January is the month when we resolve to make changes and with it comes the assessment to go on a diet. The need to diet has a wider spread (pun intended). For 2020 and beyond, many transportation departments will be asking if it’s apt time for a road diet in their jurisdiction.
What is a road diet? It is about removing vehicles lanes from a roadway and reallocating the extra space for other uses or travelling modes, such as parking, sidewalks, bicycle lanes, transit use, turn lanes, medians or pedestrian refuge islands.
This particular definition of road-diet is from a useful compilation of case studies published by Federal Highway Administration (FHA) in 2015. There is a fresh outlook in transportation since 2015, and the road-diet is a necessary component.
2020: fresh on the scales:
Here in 2020 highlights there are new travel modes to accommodate: the roads must create safe space for scooters, skateboards, and e-bikes. We also need to carve out better pick- up and drop-off zones for ride hailing and for commercial vehicles making quick deliveries. Note that in the 2015 definition one goal was to increase curbside parking. In 2020 it is more likely that the objective will be to cut it back.
There is a quaint term in the 2015 definition called the “pedestrian refuge island.” It means that the newly landscaped or cemented median provides a landing for those on foot until the oncoming traffic clears. The metaphor of pedestrians seeking refuge from vehicles pinpoints why road-diets are so vital today, particularly as the rate of pedestrian and bicycle fatalities climb.
Retrofitting for the future:
Over the past fifteen years there has been greater attention to pedestrians and non-motorized travel when there is brand new development, but retrofitting existing infrastructure and roads has been a challenge.
When roads were built around cars and trucks the foremost consideration was speed of travel, flow of travel, and of course, safety. Still, road-diets provide even greater safety because vehicles travel at lower speeds and bicycles and other modes have safe lanes. That said, the trade-off is longer travel time and longer queues for drivers, particularly as travel lanes contract for a vehicle merge.
The second issue transportation planners must tackle is feedback and flack from local businesses. Many a bus-rapid travel project has been stalled by merchants who fear a bus-only lane will reduce parking spaces at their front door and threaten their economic viability. A road-diet is likely to raise the same concerns, but here in 2020, there are counter-points.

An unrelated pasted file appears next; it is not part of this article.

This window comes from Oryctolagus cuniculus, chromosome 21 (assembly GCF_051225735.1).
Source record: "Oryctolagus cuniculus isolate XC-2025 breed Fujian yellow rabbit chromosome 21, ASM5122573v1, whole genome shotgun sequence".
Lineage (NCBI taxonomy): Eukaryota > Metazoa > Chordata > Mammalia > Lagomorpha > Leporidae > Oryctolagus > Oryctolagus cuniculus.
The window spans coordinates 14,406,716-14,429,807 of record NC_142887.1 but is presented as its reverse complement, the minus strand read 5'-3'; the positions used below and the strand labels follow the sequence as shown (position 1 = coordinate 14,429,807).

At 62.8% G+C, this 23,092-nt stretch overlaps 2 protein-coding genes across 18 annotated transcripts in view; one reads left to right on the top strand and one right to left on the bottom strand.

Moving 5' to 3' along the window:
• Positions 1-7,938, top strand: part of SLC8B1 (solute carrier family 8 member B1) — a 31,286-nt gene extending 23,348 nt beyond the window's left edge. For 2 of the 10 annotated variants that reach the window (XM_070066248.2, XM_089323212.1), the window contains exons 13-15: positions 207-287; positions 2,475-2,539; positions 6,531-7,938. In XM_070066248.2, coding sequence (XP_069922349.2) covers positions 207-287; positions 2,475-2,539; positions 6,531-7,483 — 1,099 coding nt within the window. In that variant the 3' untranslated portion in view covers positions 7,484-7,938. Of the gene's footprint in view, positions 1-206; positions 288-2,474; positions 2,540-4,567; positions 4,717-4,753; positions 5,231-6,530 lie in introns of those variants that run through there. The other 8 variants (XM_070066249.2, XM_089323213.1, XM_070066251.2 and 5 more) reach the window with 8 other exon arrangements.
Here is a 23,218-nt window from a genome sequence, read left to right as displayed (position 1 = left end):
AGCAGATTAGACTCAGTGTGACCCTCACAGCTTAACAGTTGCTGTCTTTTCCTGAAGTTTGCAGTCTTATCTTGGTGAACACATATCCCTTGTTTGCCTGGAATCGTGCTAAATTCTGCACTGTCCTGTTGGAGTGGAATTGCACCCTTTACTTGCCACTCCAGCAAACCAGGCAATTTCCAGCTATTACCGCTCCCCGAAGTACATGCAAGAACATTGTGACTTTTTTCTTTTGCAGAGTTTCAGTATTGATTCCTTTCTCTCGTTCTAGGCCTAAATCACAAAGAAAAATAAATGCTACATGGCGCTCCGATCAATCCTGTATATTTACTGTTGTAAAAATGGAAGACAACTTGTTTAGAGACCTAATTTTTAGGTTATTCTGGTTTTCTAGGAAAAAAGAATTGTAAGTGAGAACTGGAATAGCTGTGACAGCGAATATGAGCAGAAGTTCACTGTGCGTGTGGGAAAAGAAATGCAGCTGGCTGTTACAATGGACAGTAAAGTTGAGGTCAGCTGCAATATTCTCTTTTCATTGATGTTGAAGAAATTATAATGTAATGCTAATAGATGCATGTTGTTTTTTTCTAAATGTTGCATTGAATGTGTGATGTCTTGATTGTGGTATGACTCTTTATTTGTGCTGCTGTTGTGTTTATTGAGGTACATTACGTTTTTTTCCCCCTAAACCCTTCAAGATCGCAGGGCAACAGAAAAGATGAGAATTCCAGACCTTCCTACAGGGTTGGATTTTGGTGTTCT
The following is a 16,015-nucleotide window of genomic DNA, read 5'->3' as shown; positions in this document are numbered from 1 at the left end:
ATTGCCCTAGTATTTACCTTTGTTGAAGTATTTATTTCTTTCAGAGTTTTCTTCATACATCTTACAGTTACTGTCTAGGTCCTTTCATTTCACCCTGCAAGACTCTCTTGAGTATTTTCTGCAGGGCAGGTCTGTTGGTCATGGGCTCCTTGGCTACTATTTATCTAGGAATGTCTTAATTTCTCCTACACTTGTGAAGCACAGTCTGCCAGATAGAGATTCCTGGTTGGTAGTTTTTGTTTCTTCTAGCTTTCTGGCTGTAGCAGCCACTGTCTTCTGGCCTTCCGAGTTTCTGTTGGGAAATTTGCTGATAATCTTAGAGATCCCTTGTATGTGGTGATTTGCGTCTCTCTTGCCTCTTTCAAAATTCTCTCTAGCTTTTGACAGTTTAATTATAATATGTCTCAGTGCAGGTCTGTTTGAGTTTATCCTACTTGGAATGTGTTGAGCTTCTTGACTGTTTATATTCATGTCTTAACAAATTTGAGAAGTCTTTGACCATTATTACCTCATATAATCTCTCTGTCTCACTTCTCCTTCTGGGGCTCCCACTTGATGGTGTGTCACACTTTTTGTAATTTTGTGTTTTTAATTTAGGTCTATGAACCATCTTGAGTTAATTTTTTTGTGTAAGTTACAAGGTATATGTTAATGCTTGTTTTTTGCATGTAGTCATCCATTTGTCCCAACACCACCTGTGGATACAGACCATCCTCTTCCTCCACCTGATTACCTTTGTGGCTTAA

Grappling with Economic Vitality:
Economic vitality can increase with a higher volume of foot-traffic, bicycles, and slower modes of travel. More people will pass by storefronts and engage with them, as they are not encumbered by the inability to find a parking space. Road-diets in the U.S. may not yield European car-free, walkable cities, but they will help businesses move street-side with new-found outdoor space for seating, gatherings and signage.
There is an expression, “build it and they will come.” A road diet matches travel needs: 2018 data collected on one-way household trips show that the majority (59.4%) of vehicle trips were less than six miles. The 2020 road-diet has far reaching ability to shift travel trips out of cars and build a ‘critical mass’ for alternative modes. For the longer future, the road-diet ‘plays well’ with autonomous cars and buses since it favors lower speeds and reconfigured left and right -hand turns.
Still, it is a difficult sell for planners, politicians, and community officials who must deal with the short-term fallout from removing parking spaces and limiting traffic speeds. They may envision the needed for better street use in the Master Plan, but not in day to day operations.
Behavioral Changes Add Up
Over the past decade and longer, there have been similar objectives launched in programs like Livable Streets and Vision Zero. These initiatives are like the scaffolding for road-diets. When we choose to diet, the first step is motivation- we recognize the need to have safer streets, fewer collisions, reduce carbon-based fuels, and more personal mobility. But more than motivation is required to make a behavioral change.. Dieters know they must change habits, and eat less food. It’s about cutting back.
January, 2020 is a good time to reckon with what keeps us reaching our personal diet goals, and what keeps our infrastructure, publicly, from moving forward. Dieters know that they cannot achieve their goals overnight, but they also know that good intentions are not sufficient and do not pave the path to change.